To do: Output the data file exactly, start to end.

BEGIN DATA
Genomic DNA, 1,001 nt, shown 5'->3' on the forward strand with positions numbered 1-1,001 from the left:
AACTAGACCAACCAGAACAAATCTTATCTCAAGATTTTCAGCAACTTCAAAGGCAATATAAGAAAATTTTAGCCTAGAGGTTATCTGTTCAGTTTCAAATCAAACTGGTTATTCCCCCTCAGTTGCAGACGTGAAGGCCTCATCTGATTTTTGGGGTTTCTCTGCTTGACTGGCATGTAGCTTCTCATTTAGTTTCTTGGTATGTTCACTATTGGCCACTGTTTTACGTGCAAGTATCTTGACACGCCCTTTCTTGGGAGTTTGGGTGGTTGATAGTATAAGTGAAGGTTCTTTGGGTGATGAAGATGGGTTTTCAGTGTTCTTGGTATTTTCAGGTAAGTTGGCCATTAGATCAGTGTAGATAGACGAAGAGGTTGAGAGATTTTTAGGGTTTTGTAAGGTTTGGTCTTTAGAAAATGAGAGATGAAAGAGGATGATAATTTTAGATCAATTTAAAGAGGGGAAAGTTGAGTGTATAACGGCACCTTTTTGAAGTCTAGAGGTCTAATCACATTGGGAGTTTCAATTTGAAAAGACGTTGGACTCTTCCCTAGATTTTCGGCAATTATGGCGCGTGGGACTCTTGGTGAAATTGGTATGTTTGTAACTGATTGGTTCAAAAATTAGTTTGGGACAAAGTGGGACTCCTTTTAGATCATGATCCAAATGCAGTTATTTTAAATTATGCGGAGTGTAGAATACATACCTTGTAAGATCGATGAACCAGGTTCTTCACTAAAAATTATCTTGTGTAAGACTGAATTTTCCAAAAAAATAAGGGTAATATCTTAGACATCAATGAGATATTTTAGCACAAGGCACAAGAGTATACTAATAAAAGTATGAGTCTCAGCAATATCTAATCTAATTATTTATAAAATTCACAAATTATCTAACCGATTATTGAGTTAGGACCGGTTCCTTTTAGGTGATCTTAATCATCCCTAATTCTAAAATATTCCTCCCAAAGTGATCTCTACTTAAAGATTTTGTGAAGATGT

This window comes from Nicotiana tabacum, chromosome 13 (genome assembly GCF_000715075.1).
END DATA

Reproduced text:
Genomic DNA, 1,001 nt, shown 5'->3' on the forward strand with positions numbered 1-1,001 from the left:
AACTAGACCAACCAGAACAAATCTTATCTCAAGATTTTCAGCAACTTCAAAGGCAATATAAGAAAATTTTAGCCTAGAGGTTATCTGTTCAGTTTCAAATCAAACTGGTTATTCCCCCTCAGTTGCAGACGTGAAGGCCTCATCTGATTTTTGGGGTTTCTCTGCTTGACTGGCATGTAGCTTCTCATTTAGTTTCTTGGTATGTTCACTATTGGCCACTGTTTTACGTGCAAGTATCTTGACACGCCCTTTCTTGGGAGTTTGGGTGGTTGATAGTATAAGTGAAGGTTCTTTGGGTGATGAAGATGGGTTTTCAGTGTTCTTGGTATTTTCAGGTAAGTTGGCCATTAGATCAGTGTAGATAGACGAAGAGGTTGAGAGATTTTTAGGGTTTTGTAAGGTTTGGTCTTTAGAAAATGAGAGATGAAAGAGGATGATAATTTTAGATCAATTTAAAGAGGGGAAAGTTGAGTGTATAACGGCACCTTTTTGAAGTCTAGAGGTCTAATCACATTGGGAGTTTCAATTTGAAAAGACGTTGGACTCTTCCCTAGATTTTCGGCAATTATGGCGCGTGGGACTCTTGGTGAAATTGGTATGTTTGTAACTGATTGGTTCAAAAATTAGTTTGGGACAAAGTGGGACTCCTTTTAGATCATGATCCAAATGCAGTTATTTTAAATTATGCGGAGTGTAGAATACATACCTTGTAAGATCGATGAACCAGGTTCTTCACTAAAAATTATCTTGTGTAAGACTGAATTTTCCAAAAAAATAAGGGTAATATCTTAGACATCAATGAGATATTTTAGCACAAGGCACAAGAGTATACTAATAAAAGTATGAGTCTCAGCAATATCTAATCTAATTATTTATAAAATTCACAAATTATCTAACCGATTATTGAGTTAGGACCGGTTCCTTTTAGGTGATCTTAATCATCCCTAATTCTAAAATATTCCTCCCAAAGTGATCTCTACTTAAAGATTTTGTGAAGATGT

This window comes from Nicotiana tabacum, chromosome 13 (genome assembly GCF_000715075.1).